HA Overflow

GemStone® GemFire Enterprise®

HA Queues Overflow Example Using Durable Clients


The haOverflow example has a CacheServer that allows HA queue overflow. The server starts with eviction-policy as entry, implying that eviction of the client HA queues is based on the number of entries. Other options for this parameter include mem, or memory, which means the queue eviction is based on the memory/size of the client HA queue.

Available specifications for this parameter are as follows :

The capacity parameter dictates the queue capacity, before the queue is faulted to the disk. It should be set to "Number of Entries" for policy as entry, and "Memory size in MB" for mem eviction. The disk directory for overflow is specified with the overflow-directory parameter, and is set to $CWD/backupDirectory. You can check the contents of this overflow directory as the example executes.

The haOverflow example is located in the GemFire installation under examples/dist/haOverflow.

Start two terminal sessions, or shells. In each shell, configure your environment according to the instructions provided in examples/EnvSetup.html.

Once your environment is set, change to the examples/dist/haOverflow directory in both shells to run the application. You may wish to configure the example to run with non-default connection properties (to use a unique mcast-port, for example). To do this, change the mcast-port value in the server_gemfire.properties file.

The application takes a cache server configuration file in input. You can use the example configuration files provided in the example directory, or you can create and test your own. This sample uses examples/haOverflow/server.xml file for cache initialization.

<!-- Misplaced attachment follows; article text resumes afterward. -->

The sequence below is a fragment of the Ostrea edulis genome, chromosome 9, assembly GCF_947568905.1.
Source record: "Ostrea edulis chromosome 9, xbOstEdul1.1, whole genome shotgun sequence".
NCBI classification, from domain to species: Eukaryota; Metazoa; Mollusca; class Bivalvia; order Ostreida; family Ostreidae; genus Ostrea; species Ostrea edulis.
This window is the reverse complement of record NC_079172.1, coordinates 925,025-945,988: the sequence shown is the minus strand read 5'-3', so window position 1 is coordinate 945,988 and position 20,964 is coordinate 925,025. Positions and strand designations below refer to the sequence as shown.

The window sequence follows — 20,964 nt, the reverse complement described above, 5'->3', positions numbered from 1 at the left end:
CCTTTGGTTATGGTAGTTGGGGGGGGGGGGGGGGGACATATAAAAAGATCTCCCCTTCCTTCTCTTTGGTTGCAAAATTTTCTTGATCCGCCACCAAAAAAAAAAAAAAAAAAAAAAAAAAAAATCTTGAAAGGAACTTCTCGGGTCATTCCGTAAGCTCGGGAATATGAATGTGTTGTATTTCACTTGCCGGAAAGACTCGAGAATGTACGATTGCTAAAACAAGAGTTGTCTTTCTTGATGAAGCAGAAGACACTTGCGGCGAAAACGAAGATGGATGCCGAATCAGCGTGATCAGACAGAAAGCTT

Start the server in one shell using this command, entered on a single line:

       java -DgemfirePropertyFile=server_gemfire.properties
             haOverflow.HACacheServer server.xml

Once started, the server waits for clients to connect. It is set up to create an overflow for HA event queues that can include get and put events, for example. The following examples guide you through a simple exercise using entry overflow, but you are encouraged to try your own.

Running the Durable Client Manager to simulate an event downflow

Start the HADurableClientMgr in the other shell using this command, entered on a single line:

       java -DgemfirePropertyFile=client_gemfire.properties
             haOverflow.HADurableClientMgr client.xml

The HADurableClientMgr example runs three cache clients sequentially in the same distributed system. The cache clients define the same cache region, which is a root region named root.

The first cache client is a durable client, which registers with the server and disconnects with a keepalive option. This in effect lets the server keep the event queues for the durable client open. The default timeout for the queues is 300 seconds.

Subsequently, the second cache client connects and feeds data into the root region. This data population gets events populated in the queues for the durable clients. The queue overflows to the disk once the threshold set earlier in the server is breached.

Finally, the third cache client connects and starts the durable client again. This causes the server to fetch all applicable events from the disk and flush them to the client.

To end this example, press CTRL-C in the server and client shells, then enter exit in both shells to close them.

 

Optionally, you can start HADurableClient and HAFeederClient, each in a separate shell, and have more control over when the overflow happens.

Running the HADurableClient and HAFeederClient separately

This starts the cache client and initializes their caches.